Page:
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Well at Off the Wall

There's not a second you'd rather be watching anything else



No one's ever going to accuse Lisa Kron of stinting on ideas in her 2006 Broadway play Well, now at Off the Wall Productions.

A mainstay of downtown New York theater, Kron's crafted much of her work from her family's backstory, which she does with Well ... plus a whole lot more. Here we're introduced to Ann Kron, Lisa's mother, a progressive activist in the '60s who also spent most of her life ill and almost incapacitated.

How Lisa and, by extension, healthy people feel about the ill is a big chunk of Well. But Ann's activism involved desegregation, so there's also discussion about America's racial politics. But mostly, Well is about Well. Lisa is writing the play as she and her company are performing it.

There's a lot going on and, speaking as a recovering playwright, I know it can be rough trying to keep everything together. Which becomes another plot point: The piece spins out of Kron's control, with the actors breaking character and refusing to go on until the playwright finds some cohesion.

The great thing is that all of what Kron has written is terrific; it's a funny, clever, theatrical mash-up of ideas and issues. Does it work as a play? I don't think so; there's too much going on which is (purposefully) unresolved. But there's not a second you'd rather be watching anything else.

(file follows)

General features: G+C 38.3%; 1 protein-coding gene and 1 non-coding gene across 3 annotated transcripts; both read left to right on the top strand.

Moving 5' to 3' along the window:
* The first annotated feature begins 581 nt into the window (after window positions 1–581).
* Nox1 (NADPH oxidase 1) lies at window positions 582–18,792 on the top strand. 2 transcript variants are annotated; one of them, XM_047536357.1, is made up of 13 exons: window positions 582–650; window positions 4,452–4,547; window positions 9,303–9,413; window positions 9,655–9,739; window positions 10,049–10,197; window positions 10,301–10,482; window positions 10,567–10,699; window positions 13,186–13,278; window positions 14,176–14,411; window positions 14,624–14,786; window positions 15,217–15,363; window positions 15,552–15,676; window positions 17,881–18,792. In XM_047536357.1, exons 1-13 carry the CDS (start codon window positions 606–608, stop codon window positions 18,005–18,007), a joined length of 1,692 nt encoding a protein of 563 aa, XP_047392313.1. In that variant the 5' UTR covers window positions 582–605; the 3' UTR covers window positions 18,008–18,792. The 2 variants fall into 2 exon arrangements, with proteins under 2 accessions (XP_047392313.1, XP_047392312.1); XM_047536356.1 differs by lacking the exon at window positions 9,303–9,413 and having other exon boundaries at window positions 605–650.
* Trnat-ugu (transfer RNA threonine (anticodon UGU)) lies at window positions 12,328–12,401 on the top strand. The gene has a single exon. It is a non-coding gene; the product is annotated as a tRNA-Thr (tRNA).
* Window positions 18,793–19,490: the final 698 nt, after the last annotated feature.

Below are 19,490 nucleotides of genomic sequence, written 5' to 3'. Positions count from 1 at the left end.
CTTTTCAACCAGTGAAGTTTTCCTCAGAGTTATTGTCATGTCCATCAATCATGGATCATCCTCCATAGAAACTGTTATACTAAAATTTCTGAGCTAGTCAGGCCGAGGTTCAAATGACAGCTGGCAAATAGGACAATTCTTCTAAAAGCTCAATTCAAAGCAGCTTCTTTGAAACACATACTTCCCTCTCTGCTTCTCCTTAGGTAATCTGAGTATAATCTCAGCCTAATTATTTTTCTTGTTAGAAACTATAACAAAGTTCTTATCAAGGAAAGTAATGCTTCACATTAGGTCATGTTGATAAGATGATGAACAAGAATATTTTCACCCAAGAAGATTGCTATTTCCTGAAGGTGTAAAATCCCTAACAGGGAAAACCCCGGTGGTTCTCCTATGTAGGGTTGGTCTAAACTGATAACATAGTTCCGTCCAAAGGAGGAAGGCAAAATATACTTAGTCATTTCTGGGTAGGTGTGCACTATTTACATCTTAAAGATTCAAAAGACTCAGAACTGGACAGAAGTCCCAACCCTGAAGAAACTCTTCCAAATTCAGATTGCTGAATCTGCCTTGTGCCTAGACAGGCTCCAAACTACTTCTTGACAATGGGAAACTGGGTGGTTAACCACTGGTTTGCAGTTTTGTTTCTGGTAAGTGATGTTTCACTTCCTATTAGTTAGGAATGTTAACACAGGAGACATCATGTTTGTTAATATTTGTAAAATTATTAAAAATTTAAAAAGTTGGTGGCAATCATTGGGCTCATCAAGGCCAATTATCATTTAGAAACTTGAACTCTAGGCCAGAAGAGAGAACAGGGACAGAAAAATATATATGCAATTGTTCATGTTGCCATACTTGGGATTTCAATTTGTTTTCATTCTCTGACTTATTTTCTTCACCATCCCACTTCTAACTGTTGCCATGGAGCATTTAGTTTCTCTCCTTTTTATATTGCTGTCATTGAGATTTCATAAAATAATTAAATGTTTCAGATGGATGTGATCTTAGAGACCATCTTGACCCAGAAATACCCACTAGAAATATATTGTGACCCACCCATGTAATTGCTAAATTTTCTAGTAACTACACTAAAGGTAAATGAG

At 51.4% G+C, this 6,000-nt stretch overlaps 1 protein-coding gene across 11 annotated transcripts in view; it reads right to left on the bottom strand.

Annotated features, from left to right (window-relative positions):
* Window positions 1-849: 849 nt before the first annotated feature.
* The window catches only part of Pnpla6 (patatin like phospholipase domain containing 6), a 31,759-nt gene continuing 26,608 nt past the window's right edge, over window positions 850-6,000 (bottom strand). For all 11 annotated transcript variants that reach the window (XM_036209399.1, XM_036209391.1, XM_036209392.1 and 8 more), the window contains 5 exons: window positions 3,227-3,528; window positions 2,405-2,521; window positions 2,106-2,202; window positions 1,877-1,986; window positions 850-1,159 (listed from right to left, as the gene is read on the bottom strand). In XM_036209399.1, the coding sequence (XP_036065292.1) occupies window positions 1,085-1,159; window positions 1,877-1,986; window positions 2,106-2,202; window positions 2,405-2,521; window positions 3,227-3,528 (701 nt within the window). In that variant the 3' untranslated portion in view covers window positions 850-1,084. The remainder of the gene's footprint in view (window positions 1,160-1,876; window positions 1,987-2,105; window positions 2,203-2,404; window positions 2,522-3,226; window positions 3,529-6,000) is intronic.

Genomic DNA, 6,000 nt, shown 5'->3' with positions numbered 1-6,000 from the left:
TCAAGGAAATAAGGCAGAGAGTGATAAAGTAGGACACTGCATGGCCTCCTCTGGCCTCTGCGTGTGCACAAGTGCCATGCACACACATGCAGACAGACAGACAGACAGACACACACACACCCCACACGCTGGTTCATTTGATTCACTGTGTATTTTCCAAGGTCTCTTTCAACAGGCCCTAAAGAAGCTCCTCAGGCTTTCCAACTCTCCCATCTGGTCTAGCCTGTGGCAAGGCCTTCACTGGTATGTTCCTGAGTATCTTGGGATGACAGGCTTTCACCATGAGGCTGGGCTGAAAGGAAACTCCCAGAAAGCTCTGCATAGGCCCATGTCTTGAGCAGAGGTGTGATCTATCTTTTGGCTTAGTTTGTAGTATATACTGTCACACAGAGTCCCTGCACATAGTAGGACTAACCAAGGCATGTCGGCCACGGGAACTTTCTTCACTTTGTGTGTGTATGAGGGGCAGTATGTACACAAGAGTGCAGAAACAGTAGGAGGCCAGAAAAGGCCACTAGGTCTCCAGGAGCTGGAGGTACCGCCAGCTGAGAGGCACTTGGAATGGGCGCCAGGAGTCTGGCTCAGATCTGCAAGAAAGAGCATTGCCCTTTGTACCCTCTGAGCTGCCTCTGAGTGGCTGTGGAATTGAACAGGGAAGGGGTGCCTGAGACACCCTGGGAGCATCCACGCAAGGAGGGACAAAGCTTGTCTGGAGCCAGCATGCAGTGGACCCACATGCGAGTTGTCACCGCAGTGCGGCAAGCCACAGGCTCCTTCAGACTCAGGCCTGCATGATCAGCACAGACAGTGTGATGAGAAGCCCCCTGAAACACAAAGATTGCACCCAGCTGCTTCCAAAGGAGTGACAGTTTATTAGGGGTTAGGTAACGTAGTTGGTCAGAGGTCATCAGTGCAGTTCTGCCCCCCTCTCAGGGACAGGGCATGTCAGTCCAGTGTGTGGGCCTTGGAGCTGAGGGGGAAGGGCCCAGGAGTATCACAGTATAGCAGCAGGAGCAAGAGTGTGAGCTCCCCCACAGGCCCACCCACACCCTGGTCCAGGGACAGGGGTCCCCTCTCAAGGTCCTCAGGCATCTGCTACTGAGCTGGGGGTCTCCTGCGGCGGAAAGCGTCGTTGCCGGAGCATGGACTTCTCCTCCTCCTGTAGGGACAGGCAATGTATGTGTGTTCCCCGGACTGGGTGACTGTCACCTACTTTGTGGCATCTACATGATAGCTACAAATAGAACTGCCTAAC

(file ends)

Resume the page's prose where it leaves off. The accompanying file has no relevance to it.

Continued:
Melissa Hill Grande brings a passionate and precise direction to the production. It's not her fault exactly that the event feels so unstructured ... because structure is the last thing on Kron's agenda. The sheer volume of talent in the four-person supporting cast of Tony Bingham, Linda Haston, Alan Bomar Jones and Susie McGregor-Laine is so great you're constantly wishing they had more to do.

Virginia Wall Gruenert's miraculous performance as Ann is as amazing as it is because it's all happening in miniature — crafted from sidelong glances, barely audible sighs and slight tremors of emotion. And Daina Michelle Griffith is luminous as the wounded, loving and all-too-human daughter Lisa, trying to make sense of own her life. Griffith does a remarkable job making her journey through the play our journey as well.

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